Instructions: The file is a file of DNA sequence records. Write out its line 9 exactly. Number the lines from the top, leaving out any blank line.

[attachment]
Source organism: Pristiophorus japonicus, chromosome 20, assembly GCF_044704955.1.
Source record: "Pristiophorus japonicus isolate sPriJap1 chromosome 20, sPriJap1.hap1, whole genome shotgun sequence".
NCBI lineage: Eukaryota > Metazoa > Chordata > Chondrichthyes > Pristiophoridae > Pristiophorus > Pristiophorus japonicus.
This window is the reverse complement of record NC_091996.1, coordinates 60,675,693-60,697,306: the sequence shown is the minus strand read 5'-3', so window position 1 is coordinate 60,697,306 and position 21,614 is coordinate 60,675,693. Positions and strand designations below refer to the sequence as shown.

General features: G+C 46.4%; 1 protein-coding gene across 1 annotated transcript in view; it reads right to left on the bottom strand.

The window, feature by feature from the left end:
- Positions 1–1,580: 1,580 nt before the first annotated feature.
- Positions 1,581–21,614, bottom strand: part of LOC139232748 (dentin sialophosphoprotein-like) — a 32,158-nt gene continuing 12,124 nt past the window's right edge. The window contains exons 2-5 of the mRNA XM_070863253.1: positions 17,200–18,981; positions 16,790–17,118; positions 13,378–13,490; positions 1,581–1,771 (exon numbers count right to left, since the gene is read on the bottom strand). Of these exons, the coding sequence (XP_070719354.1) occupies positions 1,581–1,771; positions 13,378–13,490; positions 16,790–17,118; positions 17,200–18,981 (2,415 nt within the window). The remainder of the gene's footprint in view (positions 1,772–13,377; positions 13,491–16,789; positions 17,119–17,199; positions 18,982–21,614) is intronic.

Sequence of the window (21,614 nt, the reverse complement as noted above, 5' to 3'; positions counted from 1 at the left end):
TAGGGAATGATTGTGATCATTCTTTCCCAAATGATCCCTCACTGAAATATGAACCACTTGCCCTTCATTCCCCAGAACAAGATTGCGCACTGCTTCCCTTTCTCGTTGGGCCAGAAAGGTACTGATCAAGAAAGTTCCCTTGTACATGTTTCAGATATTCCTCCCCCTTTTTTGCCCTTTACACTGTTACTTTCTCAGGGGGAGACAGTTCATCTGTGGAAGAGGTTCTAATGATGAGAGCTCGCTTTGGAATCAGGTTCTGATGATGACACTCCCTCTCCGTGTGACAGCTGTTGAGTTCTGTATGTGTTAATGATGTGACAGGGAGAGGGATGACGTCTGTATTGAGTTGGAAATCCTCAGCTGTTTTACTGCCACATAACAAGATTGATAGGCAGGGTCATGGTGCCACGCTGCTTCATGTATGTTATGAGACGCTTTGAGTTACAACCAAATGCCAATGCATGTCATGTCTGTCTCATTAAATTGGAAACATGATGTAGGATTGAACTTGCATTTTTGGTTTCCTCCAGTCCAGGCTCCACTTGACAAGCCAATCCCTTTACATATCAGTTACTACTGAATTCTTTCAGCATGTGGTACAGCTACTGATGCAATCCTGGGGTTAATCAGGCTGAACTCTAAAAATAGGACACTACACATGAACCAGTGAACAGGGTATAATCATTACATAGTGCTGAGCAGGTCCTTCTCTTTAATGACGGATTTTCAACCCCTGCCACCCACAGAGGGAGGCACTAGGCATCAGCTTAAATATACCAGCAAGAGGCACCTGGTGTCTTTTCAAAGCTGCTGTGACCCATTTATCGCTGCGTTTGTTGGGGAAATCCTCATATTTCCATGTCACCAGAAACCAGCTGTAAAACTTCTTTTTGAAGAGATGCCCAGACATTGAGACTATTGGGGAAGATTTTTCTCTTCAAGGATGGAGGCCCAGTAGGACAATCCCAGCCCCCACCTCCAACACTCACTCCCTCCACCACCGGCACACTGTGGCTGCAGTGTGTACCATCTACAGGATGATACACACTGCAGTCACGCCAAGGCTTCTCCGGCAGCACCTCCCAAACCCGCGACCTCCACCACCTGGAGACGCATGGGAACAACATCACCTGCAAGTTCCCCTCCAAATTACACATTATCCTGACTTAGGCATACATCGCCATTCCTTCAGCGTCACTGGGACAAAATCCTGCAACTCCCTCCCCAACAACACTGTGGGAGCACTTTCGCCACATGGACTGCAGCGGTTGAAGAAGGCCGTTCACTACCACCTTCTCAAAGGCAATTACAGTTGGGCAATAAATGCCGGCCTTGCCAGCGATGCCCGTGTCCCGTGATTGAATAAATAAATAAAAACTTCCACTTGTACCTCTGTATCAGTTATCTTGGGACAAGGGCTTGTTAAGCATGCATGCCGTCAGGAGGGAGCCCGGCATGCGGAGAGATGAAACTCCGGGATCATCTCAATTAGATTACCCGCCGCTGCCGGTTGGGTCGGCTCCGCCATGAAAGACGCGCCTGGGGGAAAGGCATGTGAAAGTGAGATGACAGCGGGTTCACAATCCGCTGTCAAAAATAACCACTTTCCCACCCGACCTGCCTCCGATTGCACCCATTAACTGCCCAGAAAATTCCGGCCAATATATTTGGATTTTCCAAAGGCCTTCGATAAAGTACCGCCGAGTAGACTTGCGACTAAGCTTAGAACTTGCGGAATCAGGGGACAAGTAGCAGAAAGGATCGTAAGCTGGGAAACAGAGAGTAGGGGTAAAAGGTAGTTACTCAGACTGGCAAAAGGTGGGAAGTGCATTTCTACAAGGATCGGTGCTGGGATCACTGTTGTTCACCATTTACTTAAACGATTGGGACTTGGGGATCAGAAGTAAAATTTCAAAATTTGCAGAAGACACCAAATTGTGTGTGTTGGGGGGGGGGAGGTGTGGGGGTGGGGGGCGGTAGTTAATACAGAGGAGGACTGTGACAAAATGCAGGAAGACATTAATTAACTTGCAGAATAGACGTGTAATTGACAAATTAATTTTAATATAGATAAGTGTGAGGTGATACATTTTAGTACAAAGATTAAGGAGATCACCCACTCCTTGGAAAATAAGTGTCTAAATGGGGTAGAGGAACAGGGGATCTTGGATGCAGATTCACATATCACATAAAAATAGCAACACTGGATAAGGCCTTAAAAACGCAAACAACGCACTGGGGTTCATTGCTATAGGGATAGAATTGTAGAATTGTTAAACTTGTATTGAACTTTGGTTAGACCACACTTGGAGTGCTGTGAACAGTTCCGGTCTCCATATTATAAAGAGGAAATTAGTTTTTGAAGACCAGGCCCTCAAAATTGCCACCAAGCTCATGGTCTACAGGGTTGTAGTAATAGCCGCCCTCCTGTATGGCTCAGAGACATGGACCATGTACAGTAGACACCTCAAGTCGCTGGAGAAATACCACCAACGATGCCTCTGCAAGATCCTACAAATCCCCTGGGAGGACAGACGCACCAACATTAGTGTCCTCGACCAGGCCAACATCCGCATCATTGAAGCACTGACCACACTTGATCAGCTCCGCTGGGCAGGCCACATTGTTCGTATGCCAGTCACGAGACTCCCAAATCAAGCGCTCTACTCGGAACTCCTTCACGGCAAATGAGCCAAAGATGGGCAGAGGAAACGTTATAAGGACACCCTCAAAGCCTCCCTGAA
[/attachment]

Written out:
Sequence of the window (21,614 nt, the reverse complement as noted above, 5' to 3'; positions counted from 1 at the left end):